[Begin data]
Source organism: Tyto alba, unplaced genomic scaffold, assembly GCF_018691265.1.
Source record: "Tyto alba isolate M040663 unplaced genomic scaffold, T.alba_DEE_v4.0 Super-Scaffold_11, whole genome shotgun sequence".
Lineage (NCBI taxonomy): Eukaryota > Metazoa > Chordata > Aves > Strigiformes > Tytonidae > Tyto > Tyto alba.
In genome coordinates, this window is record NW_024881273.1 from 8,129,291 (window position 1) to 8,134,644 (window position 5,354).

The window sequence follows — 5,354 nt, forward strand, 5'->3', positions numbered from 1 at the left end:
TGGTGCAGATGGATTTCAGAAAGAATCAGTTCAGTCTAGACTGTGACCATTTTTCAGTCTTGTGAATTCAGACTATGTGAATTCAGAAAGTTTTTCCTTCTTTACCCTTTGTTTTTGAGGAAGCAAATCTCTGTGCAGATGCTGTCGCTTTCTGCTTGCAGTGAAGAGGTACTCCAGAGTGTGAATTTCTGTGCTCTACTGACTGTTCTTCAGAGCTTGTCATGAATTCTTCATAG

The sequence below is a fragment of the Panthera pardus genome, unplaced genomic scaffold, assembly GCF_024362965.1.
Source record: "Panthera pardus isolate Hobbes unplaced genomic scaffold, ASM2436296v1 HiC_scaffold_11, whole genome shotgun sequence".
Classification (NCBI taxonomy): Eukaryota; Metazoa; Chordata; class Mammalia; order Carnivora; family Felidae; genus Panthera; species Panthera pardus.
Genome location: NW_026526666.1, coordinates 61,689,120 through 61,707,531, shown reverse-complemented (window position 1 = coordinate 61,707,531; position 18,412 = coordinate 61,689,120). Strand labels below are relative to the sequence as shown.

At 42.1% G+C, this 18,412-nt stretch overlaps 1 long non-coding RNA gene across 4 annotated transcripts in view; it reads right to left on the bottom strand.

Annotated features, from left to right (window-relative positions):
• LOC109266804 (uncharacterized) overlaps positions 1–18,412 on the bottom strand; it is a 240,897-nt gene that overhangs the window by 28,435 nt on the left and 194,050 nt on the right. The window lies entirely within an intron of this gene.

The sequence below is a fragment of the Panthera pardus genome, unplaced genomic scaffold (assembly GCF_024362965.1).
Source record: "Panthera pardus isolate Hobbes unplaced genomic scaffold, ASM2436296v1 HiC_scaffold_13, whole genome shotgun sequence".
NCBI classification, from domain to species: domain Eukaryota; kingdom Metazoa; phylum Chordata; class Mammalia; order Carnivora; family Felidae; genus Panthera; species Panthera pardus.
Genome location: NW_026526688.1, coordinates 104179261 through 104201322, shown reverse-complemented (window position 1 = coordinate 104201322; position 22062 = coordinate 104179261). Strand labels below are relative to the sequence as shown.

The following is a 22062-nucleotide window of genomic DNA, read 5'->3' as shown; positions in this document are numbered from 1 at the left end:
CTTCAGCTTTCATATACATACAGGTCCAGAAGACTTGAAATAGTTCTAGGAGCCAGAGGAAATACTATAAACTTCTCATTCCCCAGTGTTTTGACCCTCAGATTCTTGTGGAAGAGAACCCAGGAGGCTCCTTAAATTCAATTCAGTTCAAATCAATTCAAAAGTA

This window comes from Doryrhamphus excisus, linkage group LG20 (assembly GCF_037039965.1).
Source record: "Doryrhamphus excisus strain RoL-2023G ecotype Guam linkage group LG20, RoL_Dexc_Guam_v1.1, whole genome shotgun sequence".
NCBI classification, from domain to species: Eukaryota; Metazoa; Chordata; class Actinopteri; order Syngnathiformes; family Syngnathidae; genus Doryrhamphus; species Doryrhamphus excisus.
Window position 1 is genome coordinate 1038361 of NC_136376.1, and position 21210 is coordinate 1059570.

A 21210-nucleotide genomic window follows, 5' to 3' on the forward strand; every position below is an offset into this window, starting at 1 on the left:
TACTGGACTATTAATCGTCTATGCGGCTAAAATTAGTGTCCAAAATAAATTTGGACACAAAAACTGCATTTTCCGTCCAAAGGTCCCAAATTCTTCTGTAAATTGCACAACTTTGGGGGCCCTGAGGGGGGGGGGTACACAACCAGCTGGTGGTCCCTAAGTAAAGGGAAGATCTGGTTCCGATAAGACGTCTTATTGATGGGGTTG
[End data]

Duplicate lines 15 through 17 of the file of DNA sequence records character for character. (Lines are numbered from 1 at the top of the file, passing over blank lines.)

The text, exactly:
Source record: "Panthera pardus isolate Hobbes unplaced genomic scaffold, ASM2436296v1 HiC_scaffold_13, whole genome shotgun sequence".
NCBI classification, from domain to species: domain Eukaryota; kingdom Metazoa; phylum Chordata; class Mammalia; order Carnivora; family Felidae; genus Panthera; species Panthera pardus.
Genome location: NW_026526688.1, coordinates 104179261 through 104201322, shown reverse-complemented (window position 1 = coordinate 104201322; position 22062 = coordinate 104179261). Strand labels below are relative to the sequence as shown.